# Show $\sum_{n=0}^{\infty}a_nx^n$ has same radius of convergence as its derivative

Prove that if $\sum_{n=0}^{\infty}na_nx^{n-1}$ converges for $|x| \lt r$, then $\sum_{n=0}^{\infty}a_nx^n$ also converges for $|x| \lt r$, i.e. have the same radius of convergence.

I tried to apply comparison test, but only get absolute convergence, i.e. I know how to prove if $\sum_{n=0}^{\infty}|na_nx^{n-1}|$ converge then $\sum_{n=0}^{\infty}|a_nx^n|$ also converges. But I'm stuck on showing the above property. Could someone give a proof please? Thanks.

• Hint: ratio test. – David Heras Feb 17 '16 at 2:27

A power series $\sum a_nx^n$ converges absolutely if $|x| < R$ and diverges if $|x| > R$, where the radius of convergence can be found as

$$R = \left(\limsup_{n \to \infty}|a_n|^{1/n}\right)^{-1}.$$

Note that

$$\limsup_{n \to \infty}|na_n|^{1/n} \leqslant \limsup_{n \to \infty}|n|^{1/n} \limsup_{n \to \infty}|a_n|^{1/n}= 1 \cdot \limsup_{n \to \infty}|a_n|^{1/n},$$

and, since $|a_n| \leqslant |na_n|,$

$$\limsup_{n \to \infty}|a_n|^{1/n} \leqslant \limsup_{n \to \infty}|na_n|^{1/n}.$$

Hence,

$$\limsup_{n \to \infty}|na_n|^{1/n} = \limsup_{n \to \infty}|a_n|^{1/n}.$$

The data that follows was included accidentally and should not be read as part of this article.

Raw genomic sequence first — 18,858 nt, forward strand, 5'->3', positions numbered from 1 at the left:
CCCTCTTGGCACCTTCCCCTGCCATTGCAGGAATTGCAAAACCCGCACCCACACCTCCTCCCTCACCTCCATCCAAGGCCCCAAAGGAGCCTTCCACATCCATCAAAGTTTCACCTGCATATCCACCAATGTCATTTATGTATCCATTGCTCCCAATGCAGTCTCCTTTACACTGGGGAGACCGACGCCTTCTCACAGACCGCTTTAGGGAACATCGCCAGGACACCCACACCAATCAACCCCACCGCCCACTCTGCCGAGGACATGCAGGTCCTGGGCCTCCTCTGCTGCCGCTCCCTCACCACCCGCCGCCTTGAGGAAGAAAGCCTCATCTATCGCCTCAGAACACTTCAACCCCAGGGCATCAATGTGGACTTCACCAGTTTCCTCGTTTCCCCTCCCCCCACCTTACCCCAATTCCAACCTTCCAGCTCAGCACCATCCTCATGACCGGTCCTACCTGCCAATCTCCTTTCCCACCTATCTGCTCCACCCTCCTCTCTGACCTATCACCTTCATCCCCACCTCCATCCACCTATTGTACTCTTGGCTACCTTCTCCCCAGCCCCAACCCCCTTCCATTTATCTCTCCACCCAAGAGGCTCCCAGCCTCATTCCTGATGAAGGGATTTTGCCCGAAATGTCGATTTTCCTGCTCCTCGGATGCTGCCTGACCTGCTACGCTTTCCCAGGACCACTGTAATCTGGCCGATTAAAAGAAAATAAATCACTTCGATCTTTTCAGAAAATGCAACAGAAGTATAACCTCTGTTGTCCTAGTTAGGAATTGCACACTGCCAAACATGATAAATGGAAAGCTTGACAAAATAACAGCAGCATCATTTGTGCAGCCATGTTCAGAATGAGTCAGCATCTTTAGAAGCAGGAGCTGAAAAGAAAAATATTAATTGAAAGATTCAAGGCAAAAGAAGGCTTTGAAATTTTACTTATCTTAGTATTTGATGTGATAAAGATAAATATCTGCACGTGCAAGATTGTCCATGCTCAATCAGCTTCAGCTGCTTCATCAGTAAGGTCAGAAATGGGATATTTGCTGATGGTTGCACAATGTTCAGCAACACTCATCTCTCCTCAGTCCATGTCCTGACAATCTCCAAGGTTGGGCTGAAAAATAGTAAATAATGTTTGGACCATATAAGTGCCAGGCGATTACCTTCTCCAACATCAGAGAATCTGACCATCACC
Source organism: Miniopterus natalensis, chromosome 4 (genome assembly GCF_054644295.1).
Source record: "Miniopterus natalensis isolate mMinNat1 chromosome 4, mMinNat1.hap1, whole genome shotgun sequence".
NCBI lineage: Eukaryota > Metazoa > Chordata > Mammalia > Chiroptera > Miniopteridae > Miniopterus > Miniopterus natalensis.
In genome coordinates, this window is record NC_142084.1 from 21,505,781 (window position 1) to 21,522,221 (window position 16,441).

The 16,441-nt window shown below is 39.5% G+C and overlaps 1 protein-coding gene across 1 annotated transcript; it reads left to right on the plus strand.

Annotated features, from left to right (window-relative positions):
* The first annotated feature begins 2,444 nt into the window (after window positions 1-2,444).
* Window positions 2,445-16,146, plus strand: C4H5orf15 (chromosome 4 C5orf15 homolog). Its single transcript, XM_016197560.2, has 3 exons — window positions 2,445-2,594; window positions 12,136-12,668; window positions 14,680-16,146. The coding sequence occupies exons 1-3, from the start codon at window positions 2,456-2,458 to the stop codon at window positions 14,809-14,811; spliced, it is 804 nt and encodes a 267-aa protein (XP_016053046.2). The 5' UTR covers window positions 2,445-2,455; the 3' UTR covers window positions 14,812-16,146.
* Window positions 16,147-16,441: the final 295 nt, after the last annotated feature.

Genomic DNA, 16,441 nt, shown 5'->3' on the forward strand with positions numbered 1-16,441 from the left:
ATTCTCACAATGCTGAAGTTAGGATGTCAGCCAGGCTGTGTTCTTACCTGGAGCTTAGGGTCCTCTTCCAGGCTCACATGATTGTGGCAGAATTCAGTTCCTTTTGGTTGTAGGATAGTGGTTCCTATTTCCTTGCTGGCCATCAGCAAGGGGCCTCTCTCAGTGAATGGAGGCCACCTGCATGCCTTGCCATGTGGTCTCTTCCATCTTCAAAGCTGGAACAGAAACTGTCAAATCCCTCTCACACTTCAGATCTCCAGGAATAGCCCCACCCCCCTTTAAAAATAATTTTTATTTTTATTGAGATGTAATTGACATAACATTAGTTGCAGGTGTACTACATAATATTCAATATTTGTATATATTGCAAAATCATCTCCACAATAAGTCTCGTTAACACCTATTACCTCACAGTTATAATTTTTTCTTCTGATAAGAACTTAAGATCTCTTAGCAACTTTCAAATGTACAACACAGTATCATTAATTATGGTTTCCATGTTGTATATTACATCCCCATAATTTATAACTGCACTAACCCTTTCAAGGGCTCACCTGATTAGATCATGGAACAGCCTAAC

• Thanks, but isn't this a proof of $\sum_{n=0}^{\infty}|na_nx^{n-1}|$ converges? I'm trying to prove $\sum_{n=0}^{\infty}a_nx^n$ converges. – user57891 Feb 17 '16 at 2:41
• Reread the last line. $\sum na_nx^{n-1}$ converges for $|x|<R$ <-> the RHS is finite <-> the left hand side is finite <-> $\sum a_nx^n$ converges for $|x|<R$ – Stella Biderman Feb 17 '16 at 2:44
• The two series must have the same radius of convergence. If the first series converges for $|x| < r$ then $r \leqslant R$ and the second series converges here as well. – RRL Feb 17 '16 at 2:46
• We are using $\limsup ( a_n b_n) \leqslant \limsup a_n \limsup b_n$ which is not too difficult to show using the definition of $\limsup$. Also $\limsup n^{1/n} = \lim n^{1/n} = 1$ which is also straightforward. – RRL Feb 17 '16 at 3:13

You want to show that, if $R = \left(\limsup_{n \to \infty}|na_n|^{1/n}\right)^{-1}$ then $R = \left(\limsup_{n \to \infty}|a_n|^{1/n}\right)^{-1}$.

This follows from $\lim_{n \to \infty} n^{1/n} = 1$.

If $\sum n a_n x^n$ converges for $|x|<r$, then for any $0<r_1<r$ there holds $\lim_{n\to \infty}na_nr_1^n=0$. In particular, for all large enough $n$ you get $|na_nr_1^n|<1$. This means that $|a_n|< 1/(nr_1^n)<1/r_1^n$ for $n$ large enough.

Now if you want to show for a given $x,|x|<r$ that $\sum a_n x^n$ converges, then pick $r_1 with$|x|

The argument is a bit more subtle in the other direction (that the derivative has radius of convergence at least as big as the original), since the inequality would be $|a_n|<n/r_1^n$. So you would end up comparing with $\sum nq^n$ with $0<q<1$. While not a geometric series, it also converges, for example by a ratio test.